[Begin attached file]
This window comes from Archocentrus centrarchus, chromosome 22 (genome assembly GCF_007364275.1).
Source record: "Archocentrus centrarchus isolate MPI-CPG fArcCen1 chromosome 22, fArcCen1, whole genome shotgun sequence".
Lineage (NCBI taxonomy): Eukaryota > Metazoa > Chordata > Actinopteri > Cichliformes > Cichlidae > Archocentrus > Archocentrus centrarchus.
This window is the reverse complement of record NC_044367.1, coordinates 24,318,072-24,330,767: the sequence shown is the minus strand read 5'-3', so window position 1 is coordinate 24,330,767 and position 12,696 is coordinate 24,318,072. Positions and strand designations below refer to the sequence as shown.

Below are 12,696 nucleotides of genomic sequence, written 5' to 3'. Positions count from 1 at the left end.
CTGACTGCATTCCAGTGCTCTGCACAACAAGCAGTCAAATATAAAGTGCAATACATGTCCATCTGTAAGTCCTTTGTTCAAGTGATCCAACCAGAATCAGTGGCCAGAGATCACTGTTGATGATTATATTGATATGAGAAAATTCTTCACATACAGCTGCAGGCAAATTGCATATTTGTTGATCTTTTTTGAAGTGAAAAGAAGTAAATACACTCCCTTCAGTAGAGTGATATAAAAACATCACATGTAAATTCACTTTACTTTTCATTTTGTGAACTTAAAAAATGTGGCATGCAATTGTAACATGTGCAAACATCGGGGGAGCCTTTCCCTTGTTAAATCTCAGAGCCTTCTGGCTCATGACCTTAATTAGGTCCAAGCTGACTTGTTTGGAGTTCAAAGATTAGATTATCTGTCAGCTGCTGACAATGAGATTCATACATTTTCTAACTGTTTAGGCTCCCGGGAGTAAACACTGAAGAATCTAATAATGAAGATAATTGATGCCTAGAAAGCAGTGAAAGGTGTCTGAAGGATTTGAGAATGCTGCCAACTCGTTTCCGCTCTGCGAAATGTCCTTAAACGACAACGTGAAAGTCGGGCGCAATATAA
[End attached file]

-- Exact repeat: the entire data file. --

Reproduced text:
This window comes from Archocentrus centrarchus, chromosome 22 (genome assembly GCF_007364275.1).
Source record: "Archocentrus centrarchus isolate MPI-CPG fArcCen1 chromosome 22, fArcCen1, whole genome shotgun sequence".
Lineage (NCBI taxonomy): Eukaryota > Metazoa > Chordata > Actinopteri > Cichliformes > Cichlidae > Archocentrus > Archocentrus centrarchus.
This window is the reverse complement of record NC_044367.1, coordinates 24,318,072-24,330,767: the sequence shown is the minus strand read 5'-3', so window position 1 is coordinate 24,330,767 and position 12,696 is coordinate 24,318,072. Positions and strand designations below refer to the sequence as shown.

Below are 12,696 nucleotides of genomic sequence, written 5' to 3'. Positions count from 1 at the left end.
CTGACTGCATTCCAGTGCTCTGCACAACAAGCAGTCAAATATAAAGTGCAATACATGTCCATCTGTAAGTCCTTTGTTCAAGTGATCCAACCAGAATCAGTGGCCAGAGATCACTGTTGATGATTATATTGATATGAGAAAATTCTTCACATACAGCTGCAGGCAAATTGCATATTTGTTGATCTTTTTTGAAGTGAAAAGAAGTAAATACACTCCCTTCAGTAGAGTGATATAAAAACATCACATGTAAATTCACTTTACTTTTCATTTTGTGAACTTAAAAAATGTGGCATGCAATTGTAACATGTGCAAACATCGGGGGAGCCTTTCCCTTGTTAAATCTCAGAGCCTTCTGGCTCATGACCTTAATTAGGTCCAAGCTGACTTGTTTGGAGTTCAAAGATTAGATTATCTGTCAGCTGCTGACAATGAGATTCATACATTTTCTAACTGTTTAGGCTCCCGGGAGTAAACACTGAAGAATCTAATAATGAAGATAATTGATGCCTAGAAAGCAGTGAAAGGTGTCTGAAGGATTTGAGAATGCTGCCAACTCGTTTCCGCTCTGCGAAATGTCCTTAAACGACAACGTGAAAGTCGGGCGCAATATAA